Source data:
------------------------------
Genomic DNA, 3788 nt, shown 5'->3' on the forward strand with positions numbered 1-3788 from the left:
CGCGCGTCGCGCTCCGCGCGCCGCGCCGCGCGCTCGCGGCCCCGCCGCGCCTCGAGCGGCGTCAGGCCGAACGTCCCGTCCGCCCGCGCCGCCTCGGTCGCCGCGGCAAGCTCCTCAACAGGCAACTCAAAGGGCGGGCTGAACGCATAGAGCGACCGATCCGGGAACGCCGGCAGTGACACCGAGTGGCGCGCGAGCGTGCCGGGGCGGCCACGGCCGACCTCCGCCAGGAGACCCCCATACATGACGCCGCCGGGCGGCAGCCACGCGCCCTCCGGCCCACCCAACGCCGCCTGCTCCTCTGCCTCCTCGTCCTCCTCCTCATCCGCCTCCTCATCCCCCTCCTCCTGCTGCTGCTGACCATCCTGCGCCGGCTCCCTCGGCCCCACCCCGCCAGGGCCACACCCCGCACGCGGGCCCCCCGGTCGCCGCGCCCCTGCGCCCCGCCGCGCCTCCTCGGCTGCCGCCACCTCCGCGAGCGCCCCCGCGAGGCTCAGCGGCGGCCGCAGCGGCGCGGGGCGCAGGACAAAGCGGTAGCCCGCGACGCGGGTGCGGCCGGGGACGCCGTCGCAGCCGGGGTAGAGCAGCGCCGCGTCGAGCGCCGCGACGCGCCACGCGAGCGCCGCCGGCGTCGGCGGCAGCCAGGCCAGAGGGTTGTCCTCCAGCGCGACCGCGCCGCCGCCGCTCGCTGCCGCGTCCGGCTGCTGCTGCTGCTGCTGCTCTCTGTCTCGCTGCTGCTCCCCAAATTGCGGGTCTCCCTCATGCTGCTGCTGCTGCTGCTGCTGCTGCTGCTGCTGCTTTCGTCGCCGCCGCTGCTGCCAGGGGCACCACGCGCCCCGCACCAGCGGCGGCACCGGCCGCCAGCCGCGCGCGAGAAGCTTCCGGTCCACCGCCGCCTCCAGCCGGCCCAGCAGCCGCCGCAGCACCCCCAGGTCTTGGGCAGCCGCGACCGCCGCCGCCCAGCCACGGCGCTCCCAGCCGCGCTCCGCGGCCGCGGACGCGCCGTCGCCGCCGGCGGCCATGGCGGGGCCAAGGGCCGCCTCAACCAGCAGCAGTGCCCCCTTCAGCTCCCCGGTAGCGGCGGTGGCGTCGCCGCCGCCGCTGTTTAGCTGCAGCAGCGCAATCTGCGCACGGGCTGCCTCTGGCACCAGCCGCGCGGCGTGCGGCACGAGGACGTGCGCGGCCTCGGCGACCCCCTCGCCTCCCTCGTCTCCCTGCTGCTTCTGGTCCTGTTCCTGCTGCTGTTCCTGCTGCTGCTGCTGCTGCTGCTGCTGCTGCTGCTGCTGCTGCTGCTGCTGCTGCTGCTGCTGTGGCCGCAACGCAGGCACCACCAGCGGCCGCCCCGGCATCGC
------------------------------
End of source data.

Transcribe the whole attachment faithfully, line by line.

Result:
Genomic DNA, 3788 nt, shown 5'->3' on the forward strand with positions numbered 1-3788 from the left:
CGCGCGTCGCGCTCCGCGCGCCGCGCCGCGCGCTCGCGGCCCCGCCGCGCCTCGAGCGGCGTCAGGCCGAACGTCCCGTCCGCCCGCGCCGCCTCGGTCGCCGCGGCAAGCTCCTCAACAGGCAACTCAAAGGGCGGGCTGAACGCATAGAGCGACCGATCCGGGAACGCCGGCAGTGACACCGAGTGGCGCGCGAGCGTGCCGGGGCGGCCACGGCCGACCTCCGCCAGGAGACCCCCATACATGACGCCGCCGGGCGGCAGCCACGCGCCCTCCGGCCCACCCAACGCCGCCTGCTCCTCTGCCTCCTCGTCCTCCTCCTCATCCGCCTCCTCATCCCCCTCCTCCTGCTGCTGCTGACCATCCTGCGCCGGCTCCCTCGGCCCCACCCCGCCAGGGCCACACCCCGCACGCGGGCCCCCCGGTCGCCGCGCCCCTGCGCCCCGCCGCGCCTCCTCGGCTGCCGCCACCTCCGCGAGCGCCCCCGCGAGGCTCAGCGGCGGCCGCAGCGGCGCGGGGCGCAGGACAAAGCGGTAGCCCGCGACGCGGGTGCGGCCGGGGACGCCGTCGCAGCCGGGGTAGAGCAGCGCCGCGTCGAGCGCCGCGACGCGCCACGCGAGCGCCGCCGGCGTCGGCGGCAGCCAGGCCAGAGGGTTGTCCTCCAGCGCGACCGCGCCGCCGCCGCTCGCTGCCGCGTCCGGCTGCTGCTGCTGCTGCTGCTCTCTGTCTCGCTGCTGCTCCCCAAATTGCGGGTCTCCCTCATGCTGCTGCTGCTGCTGCTGCTGCTGCTGCTGCTGCTTTCGTCGCCGCCGCTGCTGCCAGGGGCACCACGCGCCCCGCACCAGCGGCGGCACCGGCCGCCAGCCGCGCGCGAGAAGCTTCCGGTCCACCGCCGCCTCCAGCCGGCCCAGCAGCCGCCGCAGCACCCCCAGGTCTTGGGCAGCCGCGACCGCCGCCGCCCAGCCACGGCGCTCCCAGCCGCGCTCCGCGGCCGCGGACGCGCCGTCGCCGCCGGCGGCCATGGCGGGGCCAAGGGCCGCCTCAACCAGCAGCAGTGCCCCCTTCAGCTCCCCGGTAGCGGCGGTGGCGTCGCCGCCGCCGCTGTTTAGCTGCAGCAGCGCAATCTGCGCACGGGCTGCCTCTGGCACCAGCCGCGCGGCGTGCGGCACGAGGACGTGCGCGGCCTCGGCGACCCCCTCGCCTCCCTCGTCTCCCTGCTGCTTCTGGTCCTGTTCCTGCTGCTGTTCCTGCTGCTGCTGCTGCTGCTGCTGCTGCTGCTGCTGCTGCTGCTGCTGCTGCTGCTGCTGCTGTGGCCGCAACGCAGGCACCACCAGCGGCCGCCCCGGCATCGC